On a similar note, I realize awhile ago that we are very near to a point where kids will only recognize the noise of a dial tone as a thing you hear in old movies. Weird to think about…

  2. unbound says

    Yeah…the Beloit mindset list (http://www.beloit.edu/mindset/) is always worth checking to see how much the current generation of college students sees the world differently than I do.

    I still have my 1991 set of Encyclopedia Britannica. They haven’t been opened in many years now. Perhaps they will be worth a lot of money soon for a collector…

  3. left0ver1under says

    This is not a good trend. Printed encyclopaedias from reputable publishers are becoming fewer in number. That means fewer sources to quote from or use for research. Disreputable and unreliable “sources” like wikipedia have somehow become “acceptable”, like the lie that gets repeated often enough until enough people believe it and no one questions it.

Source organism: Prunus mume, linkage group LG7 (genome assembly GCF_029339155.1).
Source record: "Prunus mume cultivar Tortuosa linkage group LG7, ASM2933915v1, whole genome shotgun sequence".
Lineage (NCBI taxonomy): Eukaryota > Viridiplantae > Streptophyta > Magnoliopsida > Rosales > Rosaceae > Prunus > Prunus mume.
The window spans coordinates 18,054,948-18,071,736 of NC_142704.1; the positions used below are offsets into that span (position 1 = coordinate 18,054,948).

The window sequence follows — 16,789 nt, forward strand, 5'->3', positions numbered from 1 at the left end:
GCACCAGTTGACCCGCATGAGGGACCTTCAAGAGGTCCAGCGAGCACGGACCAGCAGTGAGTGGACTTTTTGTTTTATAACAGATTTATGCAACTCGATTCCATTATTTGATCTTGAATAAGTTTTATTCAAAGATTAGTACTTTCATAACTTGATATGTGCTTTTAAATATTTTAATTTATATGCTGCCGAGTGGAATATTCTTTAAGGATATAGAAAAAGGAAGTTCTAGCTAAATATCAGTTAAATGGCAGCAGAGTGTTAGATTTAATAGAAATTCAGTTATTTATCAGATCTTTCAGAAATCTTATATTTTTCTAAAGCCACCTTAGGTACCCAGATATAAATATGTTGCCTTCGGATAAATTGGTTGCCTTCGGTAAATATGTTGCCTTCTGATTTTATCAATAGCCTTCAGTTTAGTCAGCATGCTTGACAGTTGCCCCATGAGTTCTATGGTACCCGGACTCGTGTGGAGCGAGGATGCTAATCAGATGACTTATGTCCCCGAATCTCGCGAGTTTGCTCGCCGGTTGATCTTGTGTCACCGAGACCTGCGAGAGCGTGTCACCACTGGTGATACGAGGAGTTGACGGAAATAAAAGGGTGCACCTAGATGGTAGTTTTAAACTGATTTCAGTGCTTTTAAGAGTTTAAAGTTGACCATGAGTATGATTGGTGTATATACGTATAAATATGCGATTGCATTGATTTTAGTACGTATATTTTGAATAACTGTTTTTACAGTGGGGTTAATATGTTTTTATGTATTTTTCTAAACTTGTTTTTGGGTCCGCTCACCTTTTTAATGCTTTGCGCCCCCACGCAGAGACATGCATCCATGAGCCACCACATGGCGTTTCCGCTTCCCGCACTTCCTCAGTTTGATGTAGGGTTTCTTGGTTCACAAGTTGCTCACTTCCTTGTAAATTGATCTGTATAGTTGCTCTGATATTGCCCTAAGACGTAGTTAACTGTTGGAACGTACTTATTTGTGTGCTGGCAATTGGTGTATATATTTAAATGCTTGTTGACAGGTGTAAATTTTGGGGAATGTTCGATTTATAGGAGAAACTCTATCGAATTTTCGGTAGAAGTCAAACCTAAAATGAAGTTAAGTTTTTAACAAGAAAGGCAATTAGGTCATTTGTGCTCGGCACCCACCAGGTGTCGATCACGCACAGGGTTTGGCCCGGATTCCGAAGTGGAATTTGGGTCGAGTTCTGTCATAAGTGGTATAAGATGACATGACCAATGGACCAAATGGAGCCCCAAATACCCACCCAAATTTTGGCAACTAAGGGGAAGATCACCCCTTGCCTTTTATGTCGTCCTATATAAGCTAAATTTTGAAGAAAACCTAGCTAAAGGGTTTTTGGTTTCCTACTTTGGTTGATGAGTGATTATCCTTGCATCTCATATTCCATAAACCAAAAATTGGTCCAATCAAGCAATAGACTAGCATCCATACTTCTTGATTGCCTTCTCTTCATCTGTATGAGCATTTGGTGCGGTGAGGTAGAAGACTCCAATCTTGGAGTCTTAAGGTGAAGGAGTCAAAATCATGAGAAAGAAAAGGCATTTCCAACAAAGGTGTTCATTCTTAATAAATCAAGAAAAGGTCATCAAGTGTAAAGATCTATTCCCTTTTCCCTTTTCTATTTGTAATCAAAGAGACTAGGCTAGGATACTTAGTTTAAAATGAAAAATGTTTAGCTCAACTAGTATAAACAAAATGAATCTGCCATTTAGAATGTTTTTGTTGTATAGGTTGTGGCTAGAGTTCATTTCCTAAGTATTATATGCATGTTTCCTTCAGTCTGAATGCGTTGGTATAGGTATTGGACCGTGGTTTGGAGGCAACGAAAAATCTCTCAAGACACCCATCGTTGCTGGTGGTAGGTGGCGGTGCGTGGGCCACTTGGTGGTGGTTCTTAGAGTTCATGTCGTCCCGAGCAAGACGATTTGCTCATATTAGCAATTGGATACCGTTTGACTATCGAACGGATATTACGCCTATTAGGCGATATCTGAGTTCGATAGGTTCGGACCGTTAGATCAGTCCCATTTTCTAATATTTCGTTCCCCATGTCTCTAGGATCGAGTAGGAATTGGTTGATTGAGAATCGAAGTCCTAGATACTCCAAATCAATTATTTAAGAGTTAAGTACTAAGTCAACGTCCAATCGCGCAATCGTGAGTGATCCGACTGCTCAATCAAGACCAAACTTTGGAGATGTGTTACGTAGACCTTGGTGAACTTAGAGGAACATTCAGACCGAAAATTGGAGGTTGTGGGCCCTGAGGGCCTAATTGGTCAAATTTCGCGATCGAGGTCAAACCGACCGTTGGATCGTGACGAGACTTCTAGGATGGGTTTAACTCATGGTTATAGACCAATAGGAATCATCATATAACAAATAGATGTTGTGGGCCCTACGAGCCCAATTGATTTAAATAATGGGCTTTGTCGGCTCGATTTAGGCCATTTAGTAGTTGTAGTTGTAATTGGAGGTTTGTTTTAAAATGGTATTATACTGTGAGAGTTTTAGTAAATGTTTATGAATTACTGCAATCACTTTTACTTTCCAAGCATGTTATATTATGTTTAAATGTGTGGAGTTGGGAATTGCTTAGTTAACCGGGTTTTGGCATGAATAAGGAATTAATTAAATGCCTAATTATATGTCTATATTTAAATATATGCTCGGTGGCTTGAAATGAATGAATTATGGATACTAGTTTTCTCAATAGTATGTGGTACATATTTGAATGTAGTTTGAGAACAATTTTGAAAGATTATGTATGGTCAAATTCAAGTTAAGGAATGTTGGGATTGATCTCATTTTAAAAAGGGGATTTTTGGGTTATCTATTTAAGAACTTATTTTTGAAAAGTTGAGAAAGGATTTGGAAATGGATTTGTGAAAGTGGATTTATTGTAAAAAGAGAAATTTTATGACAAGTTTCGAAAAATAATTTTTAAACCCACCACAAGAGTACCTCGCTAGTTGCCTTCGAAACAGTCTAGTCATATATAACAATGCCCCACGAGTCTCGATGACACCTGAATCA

CD ROMs don’t last forever, and “online” encyclopaedias aren’t always an option. If I had the money and space, I’d gladly buy one of the last editions and keep it.

  4. scenario says

    There is a problem with who do you trust online. What sites are reliable and what are useless. Encyclopedia Britannica is reliable. However a new set every 2 years is useless for a lot of topics and at over $1000 a set, who can afford it?

    It would be nice to have a free Encyclopedia Britannica online with a way to buy more in depth articles at a reasonable price, like 5 cents a page or so. Go for low price high volume rather than high price low volume. A lot of the science websites charge $30 for a 5 page paper.

  5. Desert Son, OM says

    A printed encyclopedia in an information age seems like a dinosaur.

    Except that, as you know, much of the world isn’t in the digital age, despite increasing growth of information technology.